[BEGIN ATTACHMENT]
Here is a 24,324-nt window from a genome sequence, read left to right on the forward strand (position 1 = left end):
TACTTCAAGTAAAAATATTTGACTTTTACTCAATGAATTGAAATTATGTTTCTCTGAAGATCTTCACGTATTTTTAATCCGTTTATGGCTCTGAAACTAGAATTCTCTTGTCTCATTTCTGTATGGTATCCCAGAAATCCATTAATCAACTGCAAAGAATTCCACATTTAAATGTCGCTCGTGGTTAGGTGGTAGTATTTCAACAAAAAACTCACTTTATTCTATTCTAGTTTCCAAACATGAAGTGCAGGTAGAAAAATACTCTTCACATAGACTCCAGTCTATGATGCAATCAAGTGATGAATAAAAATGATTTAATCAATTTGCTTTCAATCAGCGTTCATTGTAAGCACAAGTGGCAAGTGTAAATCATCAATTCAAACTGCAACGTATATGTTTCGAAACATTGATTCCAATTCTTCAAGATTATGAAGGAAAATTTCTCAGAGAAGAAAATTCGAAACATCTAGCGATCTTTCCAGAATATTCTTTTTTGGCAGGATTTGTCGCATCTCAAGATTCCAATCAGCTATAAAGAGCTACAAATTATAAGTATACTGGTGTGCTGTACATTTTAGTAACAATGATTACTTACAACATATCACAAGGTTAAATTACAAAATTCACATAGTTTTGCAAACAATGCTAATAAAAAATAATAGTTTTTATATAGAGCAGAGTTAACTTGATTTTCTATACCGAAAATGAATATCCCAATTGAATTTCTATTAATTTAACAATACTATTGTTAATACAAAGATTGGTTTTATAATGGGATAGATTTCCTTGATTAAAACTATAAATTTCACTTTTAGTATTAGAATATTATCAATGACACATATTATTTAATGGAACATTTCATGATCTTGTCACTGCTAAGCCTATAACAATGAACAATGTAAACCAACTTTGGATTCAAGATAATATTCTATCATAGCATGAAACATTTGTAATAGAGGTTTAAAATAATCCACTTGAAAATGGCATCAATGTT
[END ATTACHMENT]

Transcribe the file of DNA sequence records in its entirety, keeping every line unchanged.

Here is a 24,324-nt window from a genome sequence, read left to right on the forward strand (position 1 = left end):
TACTTCAAGTAAAAATATTTGACTTTTACTCAATGAATTGAAATTATGTTTCTCTGAAGATCTTCACGTATTTTTAATCCGTTTATGGCTCTGAAACTAGAATTCTCTTGTCTCATTTCTGTATGGTATCCCAGAAATCCATTAATCAACTGCAAAGAATTCCACATTTAAATGTCGCTCGTGGTTAGGTGGTAGTATTTCAACAAAAAACTCACTTTATTCTATTCTAGTTTCCAAACATGAAGTGCAGGTAGAAAAATACTCTTCACATAGACTCCAGTCTATGATGCAATCAAGTGATGAATAAAAATGATTTAATCAATTTGCTTTCAATCAGCGTTCATTGTAAGCACAAGTGGCAAGTGTAAATCATCAATTCAAACTGCAACGTATATGTTTCGAAACATTGATTCCAATTCTTCAAGATTATGAAGGAAAATTTCTCAGAGAAGAAAATTCGAAACATCTAGCGATCTTTCCAGAATATTCTTTTTTGGCAGGATTTGTCGCATCTCAAGATTCCAATCAGCTATAAAGAGCTACAAATTATAAGTATACTGGTGTGCTGTACATTTTAGTAACAATGATTACTTACAACATATCACAAGGTTAAATTACAAAATTCACATAGTTTTGCAAACAATGCTAATAAAAAATAATAGTTTTTATATAGAGCAGAGTTAACTTGATTTTCTATACCGAAAATGAATATCCCAATTGAATTTCTATTAATTTAACAATACTATTGTTAATACAAAGATTGGTTTTATAATGGGATAGATTTCCTTGATTAAAACTATAAATTTCACTTTTAGTATTAGAATATTATCAATGACACATATTATTTAATGGAACATTTCATGATCTTGTCACTGCTAAGCCTATAACAATGAACAATGTAAACCAACTTTGGATTCAAGATAATATTCTATCATAGCATGAAACATTTGTAATAGAGGTTTAAAATAATCCACTTGAAAATGGCATCAATGTT